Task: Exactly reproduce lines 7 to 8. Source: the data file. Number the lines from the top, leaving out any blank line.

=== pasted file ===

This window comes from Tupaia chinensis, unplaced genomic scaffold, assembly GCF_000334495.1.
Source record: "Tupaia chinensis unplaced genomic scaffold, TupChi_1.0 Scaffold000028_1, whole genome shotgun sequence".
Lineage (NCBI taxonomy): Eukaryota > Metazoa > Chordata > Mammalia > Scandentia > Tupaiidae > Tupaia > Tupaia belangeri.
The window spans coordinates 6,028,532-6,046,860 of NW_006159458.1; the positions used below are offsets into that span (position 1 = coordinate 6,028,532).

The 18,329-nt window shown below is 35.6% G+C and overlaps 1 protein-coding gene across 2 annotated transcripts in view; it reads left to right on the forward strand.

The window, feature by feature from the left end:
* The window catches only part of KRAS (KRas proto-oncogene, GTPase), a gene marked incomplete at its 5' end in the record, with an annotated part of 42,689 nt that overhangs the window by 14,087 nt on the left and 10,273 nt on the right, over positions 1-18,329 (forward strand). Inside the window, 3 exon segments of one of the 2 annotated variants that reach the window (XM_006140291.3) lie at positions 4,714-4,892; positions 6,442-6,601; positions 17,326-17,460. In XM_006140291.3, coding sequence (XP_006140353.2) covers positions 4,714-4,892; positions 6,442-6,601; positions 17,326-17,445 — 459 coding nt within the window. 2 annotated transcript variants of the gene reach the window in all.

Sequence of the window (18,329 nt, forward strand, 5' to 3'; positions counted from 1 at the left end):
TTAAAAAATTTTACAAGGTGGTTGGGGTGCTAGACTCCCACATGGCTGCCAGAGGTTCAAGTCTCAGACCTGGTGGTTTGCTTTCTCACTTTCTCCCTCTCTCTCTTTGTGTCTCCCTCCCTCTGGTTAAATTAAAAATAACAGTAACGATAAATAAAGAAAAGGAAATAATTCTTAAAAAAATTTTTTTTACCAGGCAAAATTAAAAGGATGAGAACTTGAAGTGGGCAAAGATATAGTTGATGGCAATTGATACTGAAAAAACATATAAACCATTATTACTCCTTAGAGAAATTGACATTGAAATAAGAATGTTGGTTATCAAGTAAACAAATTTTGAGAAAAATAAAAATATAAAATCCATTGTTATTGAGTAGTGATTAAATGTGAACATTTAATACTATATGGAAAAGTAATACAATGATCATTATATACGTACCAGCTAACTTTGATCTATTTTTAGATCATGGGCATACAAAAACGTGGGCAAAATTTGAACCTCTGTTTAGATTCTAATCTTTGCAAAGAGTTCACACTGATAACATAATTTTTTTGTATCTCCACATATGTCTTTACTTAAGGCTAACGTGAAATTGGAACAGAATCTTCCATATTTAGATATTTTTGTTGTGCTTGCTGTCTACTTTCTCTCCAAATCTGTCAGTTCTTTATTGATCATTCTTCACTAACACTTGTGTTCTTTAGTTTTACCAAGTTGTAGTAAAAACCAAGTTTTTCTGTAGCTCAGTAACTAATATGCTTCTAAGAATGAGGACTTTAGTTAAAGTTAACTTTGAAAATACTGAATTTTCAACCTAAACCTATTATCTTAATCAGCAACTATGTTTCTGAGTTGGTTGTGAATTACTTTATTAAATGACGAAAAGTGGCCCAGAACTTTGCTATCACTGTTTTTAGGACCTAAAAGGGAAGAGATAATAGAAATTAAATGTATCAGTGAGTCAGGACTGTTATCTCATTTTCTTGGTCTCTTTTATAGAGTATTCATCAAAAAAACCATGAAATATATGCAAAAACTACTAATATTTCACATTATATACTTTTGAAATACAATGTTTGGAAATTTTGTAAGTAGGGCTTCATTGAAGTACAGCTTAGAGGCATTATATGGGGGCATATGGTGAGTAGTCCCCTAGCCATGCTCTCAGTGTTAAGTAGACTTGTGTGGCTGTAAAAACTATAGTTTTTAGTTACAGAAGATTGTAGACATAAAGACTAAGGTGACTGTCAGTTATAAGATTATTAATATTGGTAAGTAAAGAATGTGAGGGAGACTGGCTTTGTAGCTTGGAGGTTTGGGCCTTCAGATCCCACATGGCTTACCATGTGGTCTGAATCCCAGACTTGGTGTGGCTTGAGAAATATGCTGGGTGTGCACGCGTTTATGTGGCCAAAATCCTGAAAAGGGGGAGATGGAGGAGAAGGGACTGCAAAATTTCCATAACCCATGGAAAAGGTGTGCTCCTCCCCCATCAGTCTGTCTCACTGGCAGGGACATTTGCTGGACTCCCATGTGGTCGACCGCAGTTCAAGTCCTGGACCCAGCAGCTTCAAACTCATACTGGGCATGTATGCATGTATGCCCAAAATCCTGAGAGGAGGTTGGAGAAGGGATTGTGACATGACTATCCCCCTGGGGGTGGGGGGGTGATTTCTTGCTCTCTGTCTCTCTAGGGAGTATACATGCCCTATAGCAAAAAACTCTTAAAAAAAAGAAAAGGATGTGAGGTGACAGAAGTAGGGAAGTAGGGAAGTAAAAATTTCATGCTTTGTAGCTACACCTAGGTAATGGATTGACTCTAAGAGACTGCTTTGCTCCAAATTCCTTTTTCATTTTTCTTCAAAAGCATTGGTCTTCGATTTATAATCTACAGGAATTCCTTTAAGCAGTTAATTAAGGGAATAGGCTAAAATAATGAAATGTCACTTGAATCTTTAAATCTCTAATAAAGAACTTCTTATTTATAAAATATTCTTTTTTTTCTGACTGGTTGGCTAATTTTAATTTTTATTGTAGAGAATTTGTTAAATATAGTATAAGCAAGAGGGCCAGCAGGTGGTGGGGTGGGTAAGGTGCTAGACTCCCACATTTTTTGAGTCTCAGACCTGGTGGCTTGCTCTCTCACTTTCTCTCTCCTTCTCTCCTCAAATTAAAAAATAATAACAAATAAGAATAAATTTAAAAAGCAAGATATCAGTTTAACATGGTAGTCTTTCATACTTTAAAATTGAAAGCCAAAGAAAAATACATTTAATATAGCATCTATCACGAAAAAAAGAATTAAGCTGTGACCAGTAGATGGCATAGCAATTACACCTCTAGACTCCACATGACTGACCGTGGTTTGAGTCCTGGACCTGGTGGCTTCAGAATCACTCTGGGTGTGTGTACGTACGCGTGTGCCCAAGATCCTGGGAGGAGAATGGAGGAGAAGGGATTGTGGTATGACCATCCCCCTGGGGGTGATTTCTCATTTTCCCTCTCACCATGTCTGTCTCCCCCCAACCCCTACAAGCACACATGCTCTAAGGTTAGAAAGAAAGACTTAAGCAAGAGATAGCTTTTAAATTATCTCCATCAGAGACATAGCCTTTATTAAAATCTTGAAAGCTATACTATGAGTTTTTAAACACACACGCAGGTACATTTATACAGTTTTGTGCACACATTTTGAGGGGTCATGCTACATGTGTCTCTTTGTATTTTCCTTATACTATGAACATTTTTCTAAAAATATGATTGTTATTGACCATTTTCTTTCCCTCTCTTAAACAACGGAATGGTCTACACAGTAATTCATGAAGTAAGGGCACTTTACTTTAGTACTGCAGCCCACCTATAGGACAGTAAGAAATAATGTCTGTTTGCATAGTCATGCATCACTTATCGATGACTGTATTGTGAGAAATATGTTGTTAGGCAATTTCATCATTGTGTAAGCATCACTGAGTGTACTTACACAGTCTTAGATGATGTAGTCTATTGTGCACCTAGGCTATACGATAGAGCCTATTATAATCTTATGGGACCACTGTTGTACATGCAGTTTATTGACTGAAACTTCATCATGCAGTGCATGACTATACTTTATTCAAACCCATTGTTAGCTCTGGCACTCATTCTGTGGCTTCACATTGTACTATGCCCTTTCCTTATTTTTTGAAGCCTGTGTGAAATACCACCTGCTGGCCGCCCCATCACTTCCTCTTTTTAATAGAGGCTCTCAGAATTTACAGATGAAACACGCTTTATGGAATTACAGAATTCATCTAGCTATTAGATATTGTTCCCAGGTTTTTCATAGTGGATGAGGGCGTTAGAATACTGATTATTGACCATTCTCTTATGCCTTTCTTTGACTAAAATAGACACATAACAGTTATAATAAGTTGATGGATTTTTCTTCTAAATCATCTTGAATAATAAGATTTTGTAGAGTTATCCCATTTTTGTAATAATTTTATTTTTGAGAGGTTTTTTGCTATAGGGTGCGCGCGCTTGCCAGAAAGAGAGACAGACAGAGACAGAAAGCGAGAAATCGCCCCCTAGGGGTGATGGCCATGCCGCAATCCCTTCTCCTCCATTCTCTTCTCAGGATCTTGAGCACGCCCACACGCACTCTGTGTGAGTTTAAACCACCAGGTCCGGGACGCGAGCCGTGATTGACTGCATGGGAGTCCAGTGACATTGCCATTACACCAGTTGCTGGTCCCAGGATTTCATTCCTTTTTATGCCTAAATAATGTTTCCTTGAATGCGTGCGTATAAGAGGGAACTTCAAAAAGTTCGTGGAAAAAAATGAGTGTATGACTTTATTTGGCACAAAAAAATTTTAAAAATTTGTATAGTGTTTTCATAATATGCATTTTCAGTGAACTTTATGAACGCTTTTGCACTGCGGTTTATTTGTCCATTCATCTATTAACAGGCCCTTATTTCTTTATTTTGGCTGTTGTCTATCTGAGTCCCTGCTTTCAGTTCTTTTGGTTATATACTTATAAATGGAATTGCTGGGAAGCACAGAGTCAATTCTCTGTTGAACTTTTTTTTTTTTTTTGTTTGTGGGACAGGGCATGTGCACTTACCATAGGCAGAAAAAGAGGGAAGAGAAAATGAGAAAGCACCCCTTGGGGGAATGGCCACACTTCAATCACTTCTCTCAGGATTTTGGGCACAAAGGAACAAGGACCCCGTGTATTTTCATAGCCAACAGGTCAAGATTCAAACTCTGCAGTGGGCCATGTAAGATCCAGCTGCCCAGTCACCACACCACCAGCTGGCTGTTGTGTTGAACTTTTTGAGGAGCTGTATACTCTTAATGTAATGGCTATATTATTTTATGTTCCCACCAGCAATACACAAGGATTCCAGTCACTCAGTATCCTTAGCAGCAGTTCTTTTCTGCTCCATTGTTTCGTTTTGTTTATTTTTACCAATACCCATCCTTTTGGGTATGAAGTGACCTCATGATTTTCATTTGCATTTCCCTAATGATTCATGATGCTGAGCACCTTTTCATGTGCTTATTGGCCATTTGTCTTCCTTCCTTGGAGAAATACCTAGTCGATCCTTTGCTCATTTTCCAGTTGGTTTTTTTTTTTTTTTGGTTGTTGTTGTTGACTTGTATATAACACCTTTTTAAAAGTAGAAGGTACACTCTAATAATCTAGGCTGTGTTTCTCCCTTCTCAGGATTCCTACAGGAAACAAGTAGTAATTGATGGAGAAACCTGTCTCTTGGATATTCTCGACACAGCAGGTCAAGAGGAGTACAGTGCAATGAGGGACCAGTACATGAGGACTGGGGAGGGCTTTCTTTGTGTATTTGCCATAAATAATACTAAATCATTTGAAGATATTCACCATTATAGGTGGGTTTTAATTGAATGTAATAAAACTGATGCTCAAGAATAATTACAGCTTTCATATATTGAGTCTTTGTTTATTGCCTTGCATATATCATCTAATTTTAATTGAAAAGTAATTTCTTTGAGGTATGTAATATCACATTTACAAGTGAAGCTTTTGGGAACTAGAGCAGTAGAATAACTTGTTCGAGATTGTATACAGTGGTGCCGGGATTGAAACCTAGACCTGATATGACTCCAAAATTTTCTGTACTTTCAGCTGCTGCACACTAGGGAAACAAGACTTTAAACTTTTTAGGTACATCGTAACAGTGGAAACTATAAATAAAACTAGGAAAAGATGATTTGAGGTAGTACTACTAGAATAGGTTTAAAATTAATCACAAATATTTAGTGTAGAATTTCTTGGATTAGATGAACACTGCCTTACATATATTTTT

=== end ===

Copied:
* The window catches only part of KRAS (KRas proto-oncogene, GTPase), a gene marked incomplete at its 5' end in the record, with an annotated part of 42,689 nt that overhangs the window by 14,087 nt on the left and 10,273 nt on the right, over positions 1-18,329 (forward strand). Inside the window, 3 exon segments of one of the 2 annotated variants that reach the window (XM_006140291.3) lie at positions 4,714-4,892; positions 6,442-6,601; positions 17,326-17,460. In XM_006140291.3, coding sequence (XP_006140353.2) covers positions 4,714-4,892; positions 6,442-6,601; positions 17,326-17,445 — 459 coding nt within the window. 2 annotated transcript variants of the gene reach the window in all.

Sequence of the window (18,329 nt, forward strand, 5' to 3'; positions counted from 1 at the left end):